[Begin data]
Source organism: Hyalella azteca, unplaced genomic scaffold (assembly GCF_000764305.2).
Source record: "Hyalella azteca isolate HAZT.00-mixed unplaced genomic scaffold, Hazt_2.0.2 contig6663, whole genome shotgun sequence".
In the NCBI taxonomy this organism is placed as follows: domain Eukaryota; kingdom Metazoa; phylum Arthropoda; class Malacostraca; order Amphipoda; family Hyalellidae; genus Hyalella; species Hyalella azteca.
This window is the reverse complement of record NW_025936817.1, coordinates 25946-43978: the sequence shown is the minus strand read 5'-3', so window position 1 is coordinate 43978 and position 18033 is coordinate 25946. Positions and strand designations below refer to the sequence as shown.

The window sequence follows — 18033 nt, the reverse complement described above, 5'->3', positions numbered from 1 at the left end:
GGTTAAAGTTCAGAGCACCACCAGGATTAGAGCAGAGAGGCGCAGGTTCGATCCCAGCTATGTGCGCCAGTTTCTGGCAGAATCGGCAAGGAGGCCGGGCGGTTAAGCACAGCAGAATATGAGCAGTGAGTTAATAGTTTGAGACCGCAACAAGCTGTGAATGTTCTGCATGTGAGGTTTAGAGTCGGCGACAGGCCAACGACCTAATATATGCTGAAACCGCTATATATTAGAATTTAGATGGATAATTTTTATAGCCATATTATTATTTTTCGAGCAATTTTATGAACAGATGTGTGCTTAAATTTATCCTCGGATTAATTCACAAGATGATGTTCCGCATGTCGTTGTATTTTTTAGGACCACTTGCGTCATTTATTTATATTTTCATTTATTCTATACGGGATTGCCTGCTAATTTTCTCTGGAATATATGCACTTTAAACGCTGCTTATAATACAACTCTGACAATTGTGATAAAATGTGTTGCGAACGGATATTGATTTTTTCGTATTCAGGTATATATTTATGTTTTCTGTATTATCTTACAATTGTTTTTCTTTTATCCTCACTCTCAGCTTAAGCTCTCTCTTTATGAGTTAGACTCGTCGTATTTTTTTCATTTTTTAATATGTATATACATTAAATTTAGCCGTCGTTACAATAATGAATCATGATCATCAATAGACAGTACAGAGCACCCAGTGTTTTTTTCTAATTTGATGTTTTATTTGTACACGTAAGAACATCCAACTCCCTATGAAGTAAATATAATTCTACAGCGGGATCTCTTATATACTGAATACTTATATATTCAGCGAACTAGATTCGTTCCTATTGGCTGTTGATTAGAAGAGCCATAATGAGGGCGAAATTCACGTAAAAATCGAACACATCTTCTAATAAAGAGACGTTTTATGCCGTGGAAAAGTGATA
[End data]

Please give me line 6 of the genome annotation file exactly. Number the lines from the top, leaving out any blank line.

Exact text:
GGTTAAAGTTCAGAGCACCACCAGGATTAGAGCAGAGAGGCGCAGGTTCGATCCCAGCTATGTGCGCCAGTTTCTGGCAGAATCGGCAAGGAGGCCGGGCGGTTAAGCACAGCAGAATATGAGCAGTGAGTTAATAGTTTGAGACCGCAACAAGCTGTGAATGTTCTGCATGTGAGGTTTAGAGTCGGCGACAGGCCAACGACCTAATATATGCTGAAACCGCTATATATTAGAATTTAGATGGATAATTTTTATAGCCATATTATTATTTTTCGAGCAATTTTATGAACAGATGTGTGCTTAAATTTATCCTCGGATTAATTCACAAGATGATGTTCCGCATGTCGTTGTATTTTTTAGGACCACTTGCGTCATTTATTTATATTTTCATTTATTCTATACGGGATTGCCTGCTAATTTTCTCTGGAATATATGCACTTTAAACGCTGCTTATAATACAACTCTGACAATTGTGATAAAATGTGTTGCGAACGGATATTGATTTTTTCGTATTCAGGTATATATTTATGTTTTCTGTATTATCTTACAATTGTTTTTCTTTTATCCTCACTCTCAGCTTAAGCTCTCTCTTTATGAGTTAGACTCGTCGTATTTTTTTCATTTTTTAATATGTATATACATTAAATTTAGCCGTCGTTACAATAATGAATCATGATCATCAATAGACAGTACAGAGCACCCAGTGTTTTTTTCTAATTTGATGTTTTATTTGTACACGTAAGAACATCCAACTCCCTATGAAGTAAATATAATTCTACAGCGGGATCTCTTATATACTGAATACTTATATATTCAGCGAACTAGATTCGTTCCTATTGGCTGTTGATTAGAAGAGCCATAATGAGGGCGAAATTCACGTAAAAATCGAACACATCTTCTAATAAAGAGACGTTTTATGCCGTGGAAAAGTGATA